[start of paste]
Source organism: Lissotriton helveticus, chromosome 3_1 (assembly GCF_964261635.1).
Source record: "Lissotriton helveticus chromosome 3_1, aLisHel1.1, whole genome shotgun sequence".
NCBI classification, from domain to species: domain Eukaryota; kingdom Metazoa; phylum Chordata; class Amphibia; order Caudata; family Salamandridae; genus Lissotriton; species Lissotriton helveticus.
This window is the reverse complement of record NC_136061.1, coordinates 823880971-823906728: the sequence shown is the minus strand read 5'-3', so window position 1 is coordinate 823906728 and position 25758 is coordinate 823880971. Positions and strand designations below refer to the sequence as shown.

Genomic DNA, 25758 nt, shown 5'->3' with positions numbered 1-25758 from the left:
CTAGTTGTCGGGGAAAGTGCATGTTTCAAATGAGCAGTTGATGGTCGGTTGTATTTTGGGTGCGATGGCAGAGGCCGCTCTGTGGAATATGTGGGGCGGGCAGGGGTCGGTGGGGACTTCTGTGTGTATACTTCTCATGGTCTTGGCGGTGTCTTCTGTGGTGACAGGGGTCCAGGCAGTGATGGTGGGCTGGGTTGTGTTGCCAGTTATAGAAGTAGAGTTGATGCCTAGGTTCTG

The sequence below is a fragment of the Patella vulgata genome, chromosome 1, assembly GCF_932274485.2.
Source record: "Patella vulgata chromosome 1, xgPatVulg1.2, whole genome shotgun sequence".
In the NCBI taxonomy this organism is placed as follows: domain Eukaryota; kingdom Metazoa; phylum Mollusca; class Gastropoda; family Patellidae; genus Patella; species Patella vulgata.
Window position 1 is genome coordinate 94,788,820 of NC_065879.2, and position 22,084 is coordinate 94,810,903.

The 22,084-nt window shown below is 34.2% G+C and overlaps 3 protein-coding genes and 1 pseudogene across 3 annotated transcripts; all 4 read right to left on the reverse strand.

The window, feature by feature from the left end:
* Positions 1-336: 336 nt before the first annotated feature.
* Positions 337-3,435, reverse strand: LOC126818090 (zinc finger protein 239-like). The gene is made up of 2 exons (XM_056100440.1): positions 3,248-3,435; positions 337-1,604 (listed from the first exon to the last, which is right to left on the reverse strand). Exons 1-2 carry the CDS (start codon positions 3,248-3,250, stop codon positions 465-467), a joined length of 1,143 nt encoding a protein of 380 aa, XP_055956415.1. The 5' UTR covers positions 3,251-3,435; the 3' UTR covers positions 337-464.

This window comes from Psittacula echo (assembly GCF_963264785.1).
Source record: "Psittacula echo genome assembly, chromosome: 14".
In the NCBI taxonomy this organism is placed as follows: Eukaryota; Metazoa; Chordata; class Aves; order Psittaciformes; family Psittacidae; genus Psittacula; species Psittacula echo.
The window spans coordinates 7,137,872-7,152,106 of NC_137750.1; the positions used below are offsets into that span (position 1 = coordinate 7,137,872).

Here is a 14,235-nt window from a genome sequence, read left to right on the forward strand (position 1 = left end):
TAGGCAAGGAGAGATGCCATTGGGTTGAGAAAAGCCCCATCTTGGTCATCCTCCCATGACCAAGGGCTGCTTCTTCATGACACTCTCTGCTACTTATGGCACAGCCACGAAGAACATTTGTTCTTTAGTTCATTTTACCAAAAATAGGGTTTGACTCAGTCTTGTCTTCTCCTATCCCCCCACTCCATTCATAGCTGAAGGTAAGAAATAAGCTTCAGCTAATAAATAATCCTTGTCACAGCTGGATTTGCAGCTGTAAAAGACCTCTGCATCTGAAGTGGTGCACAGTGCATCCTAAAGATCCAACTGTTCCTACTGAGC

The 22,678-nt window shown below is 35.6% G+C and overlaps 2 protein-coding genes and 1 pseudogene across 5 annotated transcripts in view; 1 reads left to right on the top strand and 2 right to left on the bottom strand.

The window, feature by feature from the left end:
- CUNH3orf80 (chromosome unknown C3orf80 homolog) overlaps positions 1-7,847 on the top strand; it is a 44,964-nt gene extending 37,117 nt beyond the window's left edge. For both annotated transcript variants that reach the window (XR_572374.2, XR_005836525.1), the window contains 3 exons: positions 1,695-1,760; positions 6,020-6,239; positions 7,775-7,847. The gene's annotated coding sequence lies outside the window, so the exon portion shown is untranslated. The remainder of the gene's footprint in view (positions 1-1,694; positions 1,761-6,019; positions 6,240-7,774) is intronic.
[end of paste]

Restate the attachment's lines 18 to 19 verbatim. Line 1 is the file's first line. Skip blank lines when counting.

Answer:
The window spans coordinates 7,137,872-7,152,106 of NC_137750.1; the positions used below are offsets into that span (position 1 = coordinate 7,137,872).

Here is a 14,235-nt window from a genome sequence, read left to right on the forward strand (position 1 = left end):